Created By: Megaptera on January 16, 2013 Last Edited By: Megaptera on April 1, 2013
Nuked

Fancy Is Not Good

It's expensive, but it's unexpectedly boring or maybe even unpleasant.

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Trope
The hero sits down to a Fancy Dinner that he's been looking forward to, and maybe even saving up for for a long time, but the food just lacks that certain something, or maybe is downright yucky.

Alternately, a Rich Kid finds herself among people of poverty, and finds that their simple fare, which she expected to be disgusting, is the best thing she's ever tasted.

This trope is primarily about the way characters (and the reader or viewer) perceive value -- specifically when they expect expensive things to be of good quality and cheap things to be of poor quality -- and the lessons learned when such ideas are turned on their ear. May often be found in stories about the poor and the rich trading places or one being otherwise thrown into the world of the other.

Examples involving things other than food are also welcome, such as beautiful clothes that are itchy and uncomfortable, a fancy car that turns out to be a lemon, or manual labour that is initially thought of as beneath the hero but that he ultimately finds fulfilling.

It's not the same as the one where the rich person eating poor food is so hungry that anything tastes good; assume that she doesn't have to eat what's put in front of her, but does it out of politeness. It's also not the one where the rich person is bored of rich food and needs a change.

Inverted if a jaded poor character sees rich expensive things as wasteful or empty frippery. He might even miss the real value of something because he perceives it to be something for rich people and therefore assumes that it's useless.

Real Life examples fall under Your Mileage May Vary, because ultimately perception of value is a subjective thing.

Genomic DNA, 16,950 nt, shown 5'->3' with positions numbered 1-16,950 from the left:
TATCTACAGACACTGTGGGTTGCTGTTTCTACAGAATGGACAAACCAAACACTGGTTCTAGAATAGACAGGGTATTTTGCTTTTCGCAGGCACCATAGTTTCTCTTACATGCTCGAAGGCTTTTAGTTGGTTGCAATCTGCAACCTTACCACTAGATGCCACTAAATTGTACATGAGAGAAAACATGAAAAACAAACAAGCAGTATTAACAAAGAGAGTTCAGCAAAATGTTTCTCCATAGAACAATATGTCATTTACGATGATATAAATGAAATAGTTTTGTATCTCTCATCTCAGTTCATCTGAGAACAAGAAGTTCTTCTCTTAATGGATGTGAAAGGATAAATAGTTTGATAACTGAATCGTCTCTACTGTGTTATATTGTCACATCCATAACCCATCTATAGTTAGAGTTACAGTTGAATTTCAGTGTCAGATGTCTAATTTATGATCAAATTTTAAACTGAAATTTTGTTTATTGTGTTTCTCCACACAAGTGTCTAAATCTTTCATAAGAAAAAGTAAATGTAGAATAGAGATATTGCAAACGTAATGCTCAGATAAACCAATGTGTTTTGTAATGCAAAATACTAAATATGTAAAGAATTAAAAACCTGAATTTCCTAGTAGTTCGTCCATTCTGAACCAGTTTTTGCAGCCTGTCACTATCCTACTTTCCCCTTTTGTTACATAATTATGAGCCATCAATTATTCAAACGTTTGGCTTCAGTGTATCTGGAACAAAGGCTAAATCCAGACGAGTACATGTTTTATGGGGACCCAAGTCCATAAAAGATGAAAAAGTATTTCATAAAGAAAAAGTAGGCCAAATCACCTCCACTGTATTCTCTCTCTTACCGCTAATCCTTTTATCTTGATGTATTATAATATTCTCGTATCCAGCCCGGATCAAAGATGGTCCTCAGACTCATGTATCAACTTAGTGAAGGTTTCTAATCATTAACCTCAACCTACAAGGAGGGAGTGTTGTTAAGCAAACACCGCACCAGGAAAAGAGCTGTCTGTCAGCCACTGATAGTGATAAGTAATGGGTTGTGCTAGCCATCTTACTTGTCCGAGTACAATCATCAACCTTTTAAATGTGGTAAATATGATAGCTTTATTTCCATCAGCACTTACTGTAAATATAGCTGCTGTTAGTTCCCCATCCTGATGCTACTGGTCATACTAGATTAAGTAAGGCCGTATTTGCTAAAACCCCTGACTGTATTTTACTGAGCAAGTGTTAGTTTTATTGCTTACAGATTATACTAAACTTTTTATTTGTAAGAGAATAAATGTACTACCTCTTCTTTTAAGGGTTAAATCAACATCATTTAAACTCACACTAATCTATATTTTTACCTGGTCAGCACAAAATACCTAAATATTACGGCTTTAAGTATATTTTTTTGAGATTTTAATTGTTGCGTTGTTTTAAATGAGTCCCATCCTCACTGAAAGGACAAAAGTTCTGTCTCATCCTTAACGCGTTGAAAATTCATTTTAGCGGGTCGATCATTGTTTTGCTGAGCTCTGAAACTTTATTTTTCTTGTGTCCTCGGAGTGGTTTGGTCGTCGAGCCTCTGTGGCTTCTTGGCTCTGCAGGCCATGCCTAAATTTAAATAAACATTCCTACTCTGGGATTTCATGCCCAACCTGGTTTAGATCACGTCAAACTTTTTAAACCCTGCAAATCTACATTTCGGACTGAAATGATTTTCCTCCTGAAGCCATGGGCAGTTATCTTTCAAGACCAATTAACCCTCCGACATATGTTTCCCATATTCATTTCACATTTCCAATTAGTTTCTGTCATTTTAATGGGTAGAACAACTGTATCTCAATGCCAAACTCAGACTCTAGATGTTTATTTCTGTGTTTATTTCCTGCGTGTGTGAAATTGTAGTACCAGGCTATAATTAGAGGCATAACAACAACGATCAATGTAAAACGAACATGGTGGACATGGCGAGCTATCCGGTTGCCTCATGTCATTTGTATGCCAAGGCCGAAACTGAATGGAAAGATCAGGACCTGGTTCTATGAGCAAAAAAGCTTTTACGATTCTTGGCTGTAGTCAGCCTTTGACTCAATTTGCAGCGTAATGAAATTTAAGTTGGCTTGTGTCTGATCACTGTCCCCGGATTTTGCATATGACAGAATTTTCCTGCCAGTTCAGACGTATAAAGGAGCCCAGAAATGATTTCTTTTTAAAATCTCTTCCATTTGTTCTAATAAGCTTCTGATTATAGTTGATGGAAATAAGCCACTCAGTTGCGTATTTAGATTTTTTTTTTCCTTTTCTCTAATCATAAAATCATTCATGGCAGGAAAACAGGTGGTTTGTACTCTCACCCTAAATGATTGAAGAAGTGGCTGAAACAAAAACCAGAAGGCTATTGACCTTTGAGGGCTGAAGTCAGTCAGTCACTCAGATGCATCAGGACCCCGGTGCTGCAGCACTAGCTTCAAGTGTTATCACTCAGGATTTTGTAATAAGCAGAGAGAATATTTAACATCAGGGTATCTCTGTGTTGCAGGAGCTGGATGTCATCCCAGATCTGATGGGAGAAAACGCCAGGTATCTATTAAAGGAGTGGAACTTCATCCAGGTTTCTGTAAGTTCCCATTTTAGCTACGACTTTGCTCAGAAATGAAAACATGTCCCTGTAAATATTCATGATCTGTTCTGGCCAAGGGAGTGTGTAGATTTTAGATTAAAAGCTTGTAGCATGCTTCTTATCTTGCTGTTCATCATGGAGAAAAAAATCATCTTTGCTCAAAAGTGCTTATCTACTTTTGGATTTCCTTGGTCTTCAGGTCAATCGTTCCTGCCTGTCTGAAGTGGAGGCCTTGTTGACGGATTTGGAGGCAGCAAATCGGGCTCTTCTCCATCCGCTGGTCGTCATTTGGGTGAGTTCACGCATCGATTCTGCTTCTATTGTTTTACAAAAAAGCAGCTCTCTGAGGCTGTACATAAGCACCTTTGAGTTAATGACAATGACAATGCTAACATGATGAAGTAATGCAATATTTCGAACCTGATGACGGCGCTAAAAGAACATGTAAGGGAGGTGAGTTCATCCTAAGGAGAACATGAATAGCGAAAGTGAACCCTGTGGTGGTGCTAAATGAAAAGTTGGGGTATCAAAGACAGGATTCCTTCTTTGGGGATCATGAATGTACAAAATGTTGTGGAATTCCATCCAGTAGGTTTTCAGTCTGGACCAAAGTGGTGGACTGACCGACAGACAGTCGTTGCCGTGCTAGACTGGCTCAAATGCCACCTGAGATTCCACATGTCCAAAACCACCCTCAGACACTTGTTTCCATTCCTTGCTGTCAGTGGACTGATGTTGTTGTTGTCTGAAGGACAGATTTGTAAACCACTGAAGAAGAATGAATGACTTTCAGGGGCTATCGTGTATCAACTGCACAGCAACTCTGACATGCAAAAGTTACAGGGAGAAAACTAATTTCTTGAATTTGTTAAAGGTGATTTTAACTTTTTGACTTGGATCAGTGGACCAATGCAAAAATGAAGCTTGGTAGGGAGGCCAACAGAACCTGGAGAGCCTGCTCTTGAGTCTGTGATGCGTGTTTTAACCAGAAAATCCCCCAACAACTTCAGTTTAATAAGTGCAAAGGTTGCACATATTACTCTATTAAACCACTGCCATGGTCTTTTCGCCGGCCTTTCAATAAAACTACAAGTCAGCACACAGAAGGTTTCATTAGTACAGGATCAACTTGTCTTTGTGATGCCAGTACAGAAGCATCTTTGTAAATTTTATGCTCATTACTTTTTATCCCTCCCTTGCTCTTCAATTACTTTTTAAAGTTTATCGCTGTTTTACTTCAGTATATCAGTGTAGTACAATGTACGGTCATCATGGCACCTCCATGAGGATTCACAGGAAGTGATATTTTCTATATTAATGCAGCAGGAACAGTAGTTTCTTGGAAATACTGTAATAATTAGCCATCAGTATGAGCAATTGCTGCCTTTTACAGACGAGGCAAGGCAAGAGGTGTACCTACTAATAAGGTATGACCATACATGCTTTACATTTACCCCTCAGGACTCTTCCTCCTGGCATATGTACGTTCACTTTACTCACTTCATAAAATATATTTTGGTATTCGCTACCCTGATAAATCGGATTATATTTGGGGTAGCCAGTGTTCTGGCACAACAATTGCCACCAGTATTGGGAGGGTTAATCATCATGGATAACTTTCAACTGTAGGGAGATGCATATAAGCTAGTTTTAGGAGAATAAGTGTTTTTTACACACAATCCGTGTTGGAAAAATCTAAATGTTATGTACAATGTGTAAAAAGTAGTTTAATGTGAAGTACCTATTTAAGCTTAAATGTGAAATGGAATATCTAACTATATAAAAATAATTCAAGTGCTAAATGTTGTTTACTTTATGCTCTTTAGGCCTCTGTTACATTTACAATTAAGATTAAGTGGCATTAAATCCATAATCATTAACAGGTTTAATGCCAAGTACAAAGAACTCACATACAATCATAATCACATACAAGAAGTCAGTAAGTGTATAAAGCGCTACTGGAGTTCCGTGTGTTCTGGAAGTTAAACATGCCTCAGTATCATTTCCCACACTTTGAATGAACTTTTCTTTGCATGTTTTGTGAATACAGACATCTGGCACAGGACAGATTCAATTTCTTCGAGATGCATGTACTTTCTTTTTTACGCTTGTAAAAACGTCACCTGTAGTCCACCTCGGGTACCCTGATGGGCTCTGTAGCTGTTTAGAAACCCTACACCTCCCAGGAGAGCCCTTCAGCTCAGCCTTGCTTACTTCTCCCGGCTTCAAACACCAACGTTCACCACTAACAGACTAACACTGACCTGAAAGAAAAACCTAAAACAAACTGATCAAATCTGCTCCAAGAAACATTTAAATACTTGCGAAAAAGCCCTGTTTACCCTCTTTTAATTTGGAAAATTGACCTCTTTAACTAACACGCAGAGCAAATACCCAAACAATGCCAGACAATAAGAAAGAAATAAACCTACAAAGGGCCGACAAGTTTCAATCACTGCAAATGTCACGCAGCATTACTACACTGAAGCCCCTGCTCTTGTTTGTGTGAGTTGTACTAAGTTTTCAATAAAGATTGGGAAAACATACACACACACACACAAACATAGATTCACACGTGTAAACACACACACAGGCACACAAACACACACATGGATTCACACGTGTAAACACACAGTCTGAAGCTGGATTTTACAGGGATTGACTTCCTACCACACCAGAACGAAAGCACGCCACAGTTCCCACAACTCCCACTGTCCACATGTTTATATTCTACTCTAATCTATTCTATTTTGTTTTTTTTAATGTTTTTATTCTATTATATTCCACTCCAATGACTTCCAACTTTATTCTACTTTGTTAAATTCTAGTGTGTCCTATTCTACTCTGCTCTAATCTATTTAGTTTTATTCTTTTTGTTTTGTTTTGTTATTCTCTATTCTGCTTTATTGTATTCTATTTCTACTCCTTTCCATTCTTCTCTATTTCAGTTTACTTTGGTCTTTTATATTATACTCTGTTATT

Inspired by a post by therugi in Lost and Found.

Literature
  • Prince Alexander in The Fairy Godmother learns when he finally agrees to wear "coarse, peasant" clothing that it's much more comfortable than his princely attire.
  • In Solo Command, Wedge Antilles meets with an Imperial Remnant admiral in hopes of getting an Enemy Mine against Warlord Zsinj. The admiral serves some sort of dish made using raw eggs that seems to Wedge to be something that rich people convince themselves they like because it's expensive.

Video Games
  • In one of the chapters in Phoenix Wright, a certain restaurant is known for selling expensive and very bad tasting food. However, one of the characters who happens to be poor makes a home cooked meal, and it is revealed to be very good.
Community Feedback Replies: 16
  • January 16, 2013
    Megaptera
    If we have enough examples we could break this out into Fancy Is Not Good and Humble Is Not Bad, as is done with other similarly named tropes.
  • January 16, 2013
    MokonaZero
    Occurs in Fable legendary fancy weapons are not the most powerful.
  • January 16, 2013
    Antigone3
    If we're expanding this to include clothing, Prince Alexander in The Fairy Godmother learns when he finally agrees to wear "coarse, peasant" clothing that it's much more comfortable than his princely attire.
  • January 16, 2013
    Megaptera
    Mokona Zero, is the Fable example deliberate or is it a bug/accident of item spawning codes? I've noticed this in The Lord Of The Rings Online, where a particular 'purple' (uncommon) weapon keeps spawning with no particular damage bonuses or other enhancements. It's not deliberately made that way, it seems to be a glitch.
  • January 16, 2013
    StarSword
    Literature:
    • In Solo Command, Wedge Antilles meets with an Imperial Remnant admiral in hopes of getting an Enemy Mine against Warlord Zsinj. The admiral serves some sort of dish made using raw eggs that seems to Wedge to be something that rich people convince themselves they like because it's expensive.
  • January 16, 2013
    MokonaZero
    It's not an accident. A few gaming magazines questioned the developers about it, and they did it on purpose. Lampshaded here.
  • January 16, 2013
    Megaptera